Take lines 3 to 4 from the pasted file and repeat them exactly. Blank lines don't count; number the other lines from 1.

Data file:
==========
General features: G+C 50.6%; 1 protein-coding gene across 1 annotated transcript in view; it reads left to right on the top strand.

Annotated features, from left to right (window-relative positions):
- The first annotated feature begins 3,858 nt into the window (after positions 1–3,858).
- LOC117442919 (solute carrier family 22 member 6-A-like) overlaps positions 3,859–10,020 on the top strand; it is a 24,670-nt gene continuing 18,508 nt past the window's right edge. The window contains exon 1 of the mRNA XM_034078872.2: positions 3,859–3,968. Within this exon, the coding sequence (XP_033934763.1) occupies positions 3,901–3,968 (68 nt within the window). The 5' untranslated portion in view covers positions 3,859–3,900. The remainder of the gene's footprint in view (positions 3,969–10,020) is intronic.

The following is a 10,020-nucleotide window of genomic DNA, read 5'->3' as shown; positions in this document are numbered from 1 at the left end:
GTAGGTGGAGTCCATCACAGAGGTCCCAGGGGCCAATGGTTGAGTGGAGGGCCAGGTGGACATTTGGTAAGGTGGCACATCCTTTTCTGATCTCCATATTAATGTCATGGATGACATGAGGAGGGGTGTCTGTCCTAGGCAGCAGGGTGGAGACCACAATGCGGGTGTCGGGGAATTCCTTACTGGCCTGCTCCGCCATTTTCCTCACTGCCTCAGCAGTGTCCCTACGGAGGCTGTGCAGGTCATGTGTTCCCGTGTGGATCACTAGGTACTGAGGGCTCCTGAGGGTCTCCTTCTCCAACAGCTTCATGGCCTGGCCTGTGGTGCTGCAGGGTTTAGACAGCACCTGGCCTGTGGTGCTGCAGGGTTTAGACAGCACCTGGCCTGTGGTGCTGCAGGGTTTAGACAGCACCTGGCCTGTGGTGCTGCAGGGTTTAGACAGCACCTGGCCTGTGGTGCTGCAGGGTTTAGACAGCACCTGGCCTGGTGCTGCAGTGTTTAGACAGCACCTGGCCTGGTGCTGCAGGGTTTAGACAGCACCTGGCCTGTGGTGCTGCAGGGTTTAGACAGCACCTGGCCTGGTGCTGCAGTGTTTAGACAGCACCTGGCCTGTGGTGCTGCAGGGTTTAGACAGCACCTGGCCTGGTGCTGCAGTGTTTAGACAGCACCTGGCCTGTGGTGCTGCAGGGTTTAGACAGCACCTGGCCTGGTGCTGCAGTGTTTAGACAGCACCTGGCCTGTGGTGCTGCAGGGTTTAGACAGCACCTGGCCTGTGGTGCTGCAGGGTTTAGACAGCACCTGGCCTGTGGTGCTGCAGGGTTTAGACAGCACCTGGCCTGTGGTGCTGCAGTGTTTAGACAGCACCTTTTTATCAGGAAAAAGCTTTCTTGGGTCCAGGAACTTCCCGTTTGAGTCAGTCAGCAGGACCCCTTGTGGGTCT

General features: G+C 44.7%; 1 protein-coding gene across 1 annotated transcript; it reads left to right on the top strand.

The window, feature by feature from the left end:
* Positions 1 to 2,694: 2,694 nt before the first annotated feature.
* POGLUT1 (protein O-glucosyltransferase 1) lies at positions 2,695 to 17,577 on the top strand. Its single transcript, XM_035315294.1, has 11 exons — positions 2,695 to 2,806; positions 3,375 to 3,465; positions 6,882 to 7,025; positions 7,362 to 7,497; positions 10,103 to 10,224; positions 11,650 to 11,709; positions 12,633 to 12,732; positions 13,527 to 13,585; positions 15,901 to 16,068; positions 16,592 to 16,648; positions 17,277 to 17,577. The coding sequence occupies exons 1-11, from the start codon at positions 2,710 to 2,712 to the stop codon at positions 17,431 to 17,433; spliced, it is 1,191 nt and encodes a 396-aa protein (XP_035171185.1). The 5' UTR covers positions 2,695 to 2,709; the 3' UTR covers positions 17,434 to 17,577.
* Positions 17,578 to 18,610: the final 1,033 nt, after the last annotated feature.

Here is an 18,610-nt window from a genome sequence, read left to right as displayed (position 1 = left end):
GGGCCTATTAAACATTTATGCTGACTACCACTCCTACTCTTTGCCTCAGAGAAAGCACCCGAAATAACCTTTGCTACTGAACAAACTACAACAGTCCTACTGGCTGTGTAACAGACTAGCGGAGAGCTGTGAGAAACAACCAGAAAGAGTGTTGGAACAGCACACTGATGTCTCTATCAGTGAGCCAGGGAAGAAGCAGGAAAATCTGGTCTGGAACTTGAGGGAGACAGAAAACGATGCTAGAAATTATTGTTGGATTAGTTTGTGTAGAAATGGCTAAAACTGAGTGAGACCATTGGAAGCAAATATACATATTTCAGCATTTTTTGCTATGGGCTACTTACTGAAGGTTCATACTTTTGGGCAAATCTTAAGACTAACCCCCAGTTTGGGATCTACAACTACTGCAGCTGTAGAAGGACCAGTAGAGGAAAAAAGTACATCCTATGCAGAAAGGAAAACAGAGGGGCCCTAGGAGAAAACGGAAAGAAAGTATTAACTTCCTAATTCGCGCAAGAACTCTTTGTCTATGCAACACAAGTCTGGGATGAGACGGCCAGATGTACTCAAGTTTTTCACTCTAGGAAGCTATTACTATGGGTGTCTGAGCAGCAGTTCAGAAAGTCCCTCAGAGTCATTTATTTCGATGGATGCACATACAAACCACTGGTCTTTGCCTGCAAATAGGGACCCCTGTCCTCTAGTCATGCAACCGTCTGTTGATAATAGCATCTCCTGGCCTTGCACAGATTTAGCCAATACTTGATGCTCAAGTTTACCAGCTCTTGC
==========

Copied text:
- The first annotated feature begins 3,858 nt into the window (after positions 1–3,858).
- LOC117442919 (solute carrier family 22 member 6-A-like) overlaps positions 3,859–10,020 on the top strand; it is a 24,670-nt gene continuing 18,508 nt past the window's right edge. The window contains exon 1 of the mRNA XM_034078872.2: positions 3,859–3,968. Within this exon, the coding sequence (XP_033934763.1) occupies positions 3,901–3,968 (68 nt within the window). The 5' untranslated portion in view covers positions 3,859–3,900. The remainder of the gene's footprint in view (positions 3,969–10,020) is intronic.